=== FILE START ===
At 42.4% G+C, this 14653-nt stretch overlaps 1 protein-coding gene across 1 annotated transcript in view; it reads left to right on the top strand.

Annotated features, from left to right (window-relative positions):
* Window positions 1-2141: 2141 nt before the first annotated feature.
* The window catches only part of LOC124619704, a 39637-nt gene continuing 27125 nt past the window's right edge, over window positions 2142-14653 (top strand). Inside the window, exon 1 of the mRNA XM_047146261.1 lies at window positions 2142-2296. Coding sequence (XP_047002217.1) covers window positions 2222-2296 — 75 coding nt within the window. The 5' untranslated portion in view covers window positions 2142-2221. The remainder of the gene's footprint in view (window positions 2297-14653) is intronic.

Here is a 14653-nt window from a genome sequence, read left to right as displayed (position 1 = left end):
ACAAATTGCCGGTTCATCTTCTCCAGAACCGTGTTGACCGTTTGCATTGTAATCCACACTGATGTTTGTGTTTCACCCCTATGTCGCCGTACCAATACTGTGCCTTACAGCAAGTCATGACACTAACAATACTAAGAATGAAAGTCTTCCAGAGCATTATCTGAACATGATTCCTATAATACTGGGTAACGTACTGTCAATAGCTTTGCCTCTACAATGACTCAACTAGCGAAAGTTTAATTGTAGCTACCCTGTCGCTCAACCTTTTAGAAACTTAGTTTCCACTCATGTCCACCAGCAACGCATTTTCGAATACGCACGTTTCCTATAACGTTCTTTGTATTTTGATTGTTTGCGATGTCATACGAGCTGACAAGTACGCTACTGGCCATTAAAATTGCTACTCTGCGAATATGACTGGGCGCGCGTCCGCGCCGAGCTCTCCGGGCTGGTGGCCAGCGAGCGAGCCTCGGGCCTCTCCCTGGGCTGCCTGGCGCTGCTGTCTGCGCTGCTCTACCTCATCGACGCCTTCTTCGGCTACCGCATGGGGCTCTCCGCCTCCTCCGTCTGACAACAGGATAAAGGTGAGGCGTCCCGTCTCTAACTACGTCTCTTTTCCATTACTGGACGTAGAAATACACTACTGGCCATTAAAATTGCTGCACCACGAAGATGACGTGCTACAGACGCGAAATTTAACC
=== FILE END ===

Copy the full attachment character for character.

At 42.4% G+C, this 14653-nt stretch overlaps 1 protein-coding gene across 1 annotated transcript in view; it reads left to right on the top strand.

Annotated features, from left to right (window-relative positions):
* Window positions 1-2141: 2141 nt before the first annotated feature.
* The window catches only part of LOC124619704, a 39637-nt gene continuing 27125 nt past the window's right edge, over window positions 2142-14653 (top strand). Inside the window, exon 1 of the mRNA XM_047146261.1 lies at window positions 2142-2296. Coding sequence (XP_047002217.1) covers window positions 2222-2296 — 75 coding nt within the window. The 5' untranslated portion in view covers window positions 2142-2221. The remainder of the gene's footprint in view (window positions 2297-14653) is intronic.

Here is a 14653-nt window from a genome sequence, read left to right as displayed (position 1 = left end):
ACAAATTGCCGGTTCATCTTCTCCAGAACCGTGTTGACCGTTTGCATTGTAATCCACACTGATGTTTGTGTTTCACCCCTATGTCGCCGTACCAATACTGTGCCTTACAGCAAGTCATGACACTAACAATACTAAGAATGAAAGTCTTCCAGAGCATTATCTGAACATGATTCCTATAATACTGGGTAACGTACTGTCAATAGCTTTGCCTCTACAATGACTCAACTAGCGAAAGTTTAATTGTAGCTACCCTGTCGCTCAACCTTTTAGAAACTTAGTTTCCACTCATGTCCACCAGCAACGCATTTTCGAATACGCACGTTTCCTATAACGTTCTTTGTATTTTGATTGTTTGCGATGTCATACGAGCTGACAAGTACGCTACTGGCCATTAAAATTGCTACTCTGCGAATATGACTGGGCGCGCGTCCGCGCCGAGCTCTCCGGGCTGGTGGCCAGCGAGCGAGCCTCGGGCCTCTCCCTGGGCTGCCTGGCGCTGCTGTCTGCGCTGCTCTACCTCATCGACGCCTTCTTCGGCTACCGCATGGGGCTCTCCGCCTCCTCCGTCTGACAACAGGATAAAGGTGAGGCGTCCCGTCTCTAACTACGTCTCTTTTCCATTACTGGACGTAGAAATACACTACTGGCCATTAAAATTGCTGCACCACGAAGATGACGTGCTACAGACGCGAAATTTAACC